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Vernors, in my opinoin, is absolutely unlike other American ginger ales. You can actually taste the ginger and spices, as opposed to that vague lemony taste of brands such as Canada Dry and Schweppes. As a testimony to this, it is indeed true that many Vernors virgins, as well as the occasional experienced user, fall into coughing and sneezing fits upon taking that first sip.

Vernors originated in Detroit, and to this day is only sporadically available outside Michigan and a few nearby states. Originally it was even more of a local operation than it is now. Cans from when my father was growing up in the 50s bragged that the ginger ale was "Aged Four Years in Oak Barrels." Sometime later he remembers that the text was subtly changed to "Aged For years in Oak Barrels," indicating that they were already skimping on that oak barrel time.

I suspect that there are no longer any oak barrels - nor time spans beyond hours - involved in the process of making Vernors from carbonated water, corn syrup, and natural flavors, and there probably haven't been for the extent of my lifetime, but its still a first rate soft drink as those go.

The Civil War lasted four years and Vernors is traditionally aged four years in an oak barrel. Coincidence? No, sir!

Vernors is America's oldest domestic soda. Vernors was first formulated by Detroit's James Vernor. In 1858 he started working at a drug store. He noticed they were selling a lot of ginger ale imported from Ireland. He thought he could cook up his own domestic variety (although as a nod to its inspiration, the Vernors logo for a long time featured a smiling Irishman). He made a batch in an oak barrel. However, the civil war broke out and James quickly enlisted on the Union side. He returned home after four years and found the ginger ale still in the oak barrel. He tasted it and darn well liked what he tasted. Vernor returned to working at the drug store and eventually became a pharmacist and owner of his own drug store on Woodward Ave. There he would sell his Vernors ginger ale. In 1896 he was making so much money selling just his soda that he closed his drug store and opened a manufacturing/bottling plant just down the street on Woodward. He enlisted his 19-year-old son James Vernor II as his first employee.

The plant's location proved to be as fortuitous as America engaging in four years of carnage. It was close to ferry docks that took Detroiters seeking a respite from the city's growing urban hell to the relaxing environs of Belle Isle on the Rio Detroit. Ferry passengers loading and unloading found their way to the Vernors plant for a refreshing sip.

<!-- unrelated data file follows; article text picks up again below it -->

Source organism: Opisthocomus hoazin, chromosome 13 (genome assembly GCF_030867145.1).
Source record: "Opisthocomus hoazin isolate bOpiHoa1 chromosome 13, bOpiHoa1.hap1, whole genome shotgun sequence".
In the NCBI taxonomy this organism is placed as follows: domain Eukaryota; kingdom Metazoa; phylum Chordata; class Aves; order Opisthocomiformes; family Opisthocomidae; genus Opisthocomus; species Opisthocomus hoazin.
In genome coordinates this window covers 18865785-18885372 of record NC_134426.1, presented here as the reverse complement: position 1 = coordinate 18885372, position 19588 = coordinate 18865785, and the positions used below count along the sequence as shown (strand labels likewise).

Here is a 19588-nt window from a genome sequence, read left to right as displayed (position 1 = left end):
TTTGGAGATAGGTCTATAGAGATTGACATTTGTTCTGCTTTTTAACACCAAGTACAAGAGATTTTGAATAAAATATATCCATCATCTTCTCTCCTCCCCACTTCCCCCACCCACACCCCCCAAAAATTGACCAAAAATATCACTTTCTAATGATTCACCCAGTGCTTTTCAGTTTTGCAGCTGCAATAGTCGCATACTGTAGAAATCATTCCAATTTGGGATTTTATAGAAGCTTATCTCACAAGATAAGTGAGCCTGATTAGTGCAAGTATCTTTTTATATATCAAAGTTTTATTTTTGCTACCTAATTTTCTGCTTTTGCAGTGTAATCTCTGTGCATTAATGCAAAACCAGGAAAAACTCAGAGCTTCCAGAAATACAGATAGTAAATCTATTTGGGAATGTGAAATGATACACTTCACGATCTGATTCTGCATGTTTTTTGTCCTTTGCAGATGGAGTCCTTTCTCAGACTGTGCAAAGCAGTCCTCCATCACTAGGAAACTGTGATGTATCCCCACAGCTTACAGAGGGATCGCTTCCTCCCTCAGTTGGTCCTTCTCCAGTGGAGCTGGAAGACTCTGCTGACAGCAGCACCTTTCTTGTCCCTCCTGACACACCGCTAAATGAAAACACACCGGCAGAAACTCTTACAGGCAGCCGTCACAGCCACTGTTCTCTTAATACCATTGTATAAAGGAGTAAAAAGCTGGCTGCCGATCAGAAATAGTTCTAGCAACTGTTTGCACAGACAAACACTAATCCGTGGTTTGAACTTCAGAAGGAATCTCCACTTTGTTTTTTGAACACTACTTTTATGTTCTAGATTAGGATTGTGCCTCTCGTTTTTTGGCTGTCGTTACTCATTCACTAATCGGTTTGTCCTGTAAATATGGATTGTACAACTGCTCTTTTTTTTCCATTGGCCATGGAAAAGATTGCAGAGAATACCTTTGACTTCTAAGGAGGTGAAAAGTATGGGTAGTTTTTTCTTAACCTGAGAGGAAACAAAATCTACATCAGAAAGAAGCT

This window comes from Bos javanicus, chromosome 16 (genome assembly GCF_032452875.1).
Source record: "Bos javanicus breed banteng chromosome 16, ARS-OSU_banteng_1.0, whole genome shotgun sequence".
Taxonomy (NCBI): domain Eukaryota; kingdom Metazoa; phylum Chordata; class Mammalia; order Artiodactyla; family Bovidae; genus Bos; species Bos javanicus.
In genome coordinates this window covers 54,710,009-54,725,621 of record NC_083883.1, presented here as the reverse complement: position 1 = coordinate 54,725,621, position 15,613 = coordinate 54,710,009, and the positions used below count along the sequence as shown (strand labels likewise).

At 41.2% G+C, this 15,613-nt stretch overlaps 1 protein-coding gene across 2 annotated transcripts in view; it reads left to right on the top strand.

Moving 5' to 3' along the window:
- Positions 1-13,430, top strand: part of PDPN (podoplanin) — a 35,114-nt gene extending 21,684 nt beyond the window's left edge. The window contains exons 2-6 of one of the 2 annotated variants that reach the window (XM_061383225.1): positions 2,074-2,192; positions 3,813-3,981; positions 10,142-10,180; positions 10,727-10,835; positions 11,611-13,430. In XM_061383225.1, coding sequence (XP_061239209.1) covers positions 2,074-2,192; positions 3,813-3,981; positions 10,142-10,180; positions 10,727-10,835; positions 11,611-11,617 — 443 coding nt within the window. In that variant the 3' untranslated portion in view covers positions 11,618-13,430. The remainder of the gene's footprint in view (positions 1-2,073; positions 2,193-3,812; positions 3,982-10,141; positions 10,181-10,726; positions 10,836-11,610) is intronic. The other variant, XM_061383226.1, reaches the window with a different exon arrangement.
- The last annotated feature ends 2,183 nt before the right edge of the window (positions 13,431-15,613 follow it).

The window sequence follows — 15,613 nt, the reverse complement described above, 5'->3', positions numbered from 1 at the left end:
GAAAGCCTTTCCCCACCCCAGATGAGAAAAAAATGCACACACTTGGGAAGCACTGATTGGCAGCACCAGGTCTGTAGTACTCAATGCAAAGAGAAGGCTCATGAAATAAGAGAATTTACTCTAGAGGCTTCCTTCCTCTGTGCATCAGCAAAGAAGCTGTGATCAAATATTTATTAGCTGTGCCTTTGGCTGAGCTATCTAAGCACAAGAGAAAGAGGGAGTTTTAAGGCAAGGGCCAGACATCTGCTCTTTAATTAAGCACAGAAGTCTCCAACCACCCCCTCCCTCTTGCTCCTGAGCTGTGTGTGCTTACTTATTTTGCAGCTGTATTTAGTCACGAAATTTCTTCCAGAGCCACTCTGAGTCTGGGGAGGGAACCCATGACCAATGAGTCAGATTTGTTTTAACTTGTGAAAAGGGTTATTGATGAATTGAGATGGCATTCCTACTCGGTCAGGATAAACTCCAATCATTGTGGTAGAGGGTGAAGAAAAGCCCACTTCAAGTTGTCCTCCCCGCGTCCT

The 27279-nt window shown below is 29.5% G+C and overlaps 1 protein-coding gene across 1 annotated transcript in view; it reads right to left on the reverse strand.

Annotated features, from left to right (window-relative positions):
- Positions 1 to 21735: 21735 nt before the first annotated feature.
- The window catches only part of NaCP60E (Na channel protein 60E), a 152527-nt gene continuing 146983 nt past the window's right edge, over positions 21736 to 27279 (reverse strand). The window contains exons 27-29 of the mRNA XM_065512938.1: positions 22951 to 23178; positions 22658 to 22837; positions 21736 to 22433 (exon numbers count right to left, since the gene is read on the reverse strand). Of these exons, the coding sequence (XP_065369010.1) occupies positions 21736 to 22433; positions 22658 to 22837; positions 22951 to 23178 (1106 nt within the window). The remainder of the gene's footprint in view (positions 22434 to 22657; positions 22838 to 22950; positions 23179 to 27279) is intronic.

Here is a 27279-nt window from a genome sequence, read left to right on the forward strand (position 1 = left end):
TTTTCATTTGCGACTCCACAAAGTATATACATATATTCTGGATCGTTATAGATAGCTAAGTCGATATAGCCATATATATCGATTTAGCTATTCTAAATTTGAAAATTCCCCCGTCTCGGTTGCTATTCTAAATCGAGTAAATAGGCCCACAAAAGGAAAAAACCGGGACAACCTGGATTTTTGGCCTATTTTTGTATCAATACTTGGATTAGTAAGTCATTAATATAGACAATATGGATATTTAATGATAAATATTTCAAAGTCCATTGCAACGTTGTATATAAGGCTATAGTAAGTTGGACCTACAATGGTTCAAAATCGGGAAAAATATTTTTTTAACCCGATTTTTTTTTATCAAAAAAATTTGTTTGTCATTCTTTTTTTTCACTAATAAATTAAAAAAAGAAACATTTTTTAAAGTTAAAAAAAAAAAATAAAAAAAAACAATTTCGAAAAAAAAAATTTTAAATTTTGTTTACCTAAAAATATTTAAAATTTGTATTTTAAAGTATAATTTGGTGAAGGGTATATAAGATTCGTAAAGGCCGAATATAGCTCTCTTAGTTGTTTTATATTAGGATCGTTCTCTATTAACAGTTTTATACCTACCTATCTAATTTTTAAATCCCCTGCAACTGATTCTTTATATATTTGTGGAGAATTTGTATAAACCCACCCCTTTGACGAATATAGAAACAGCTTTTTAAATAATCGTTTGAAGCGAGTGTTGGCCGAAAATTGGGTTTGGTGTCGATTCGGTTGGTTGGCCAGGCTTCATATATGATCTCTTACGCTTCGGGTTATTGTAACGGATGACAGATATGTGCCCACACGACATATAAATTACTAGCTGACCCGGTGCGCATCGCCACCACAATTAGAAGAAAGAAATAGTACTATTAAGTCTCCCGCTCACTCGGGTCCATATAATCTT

James Vernor Sr kept a close eye on merchants selling his ginger ale. He frequently sent them directives on how Vernors should be stored, dispensed, and sold. When the beverage became available in a new city, sales were frequently driven by word of mouth about how James Vernor Sr's high standards and hands-on approach.

Much like the Coke/Pepsi cola wars of the late 20th century, small pop bottler were all vying to be the Capo di tutti capi (cap... cap bottle ha ha, I slay me!) of the ginger ale world. They frequently had taste test competitions and Vernors made a habit of winning.

The company nearly did not survive the prohibition era. Vernors was a golden ginger ale, with a deep taste. However, when used as a mix by the Speakeasies it over powered the taste of their illegal hooch. The preferred mix was a pale ginger ale that lacked the sweetness and bite of golden ginger ale.

Much of Vernors' competition went out of business and after prohibition ended, Vernors found itself much more alone on the ginger ale playing field.

In 1929 James Vernor Sr died and James Vernor Jr ran the company until 1952. Upon retirement he passed the company on to his nephew J. Vernor Davis. J. Vernor Davis further expanded. In 1963 sales were over $9 million a year. Its big sales and private ownership made the company an attractive take over target.

In 1966 a group of investors purchased the company, but they proved to be incompetent managers and sold Vernors to American Consumer Products in 1971. ACP sold the brand to United Brands in 1979. In 1985, United Brands closed Vernors historic bottling plant. Two years later the brand was sold to A&W. A&W was bought in 1993 by Cadbury. Cadbury eventually merged with 7UP in 1996. Production shifted to Dallas.

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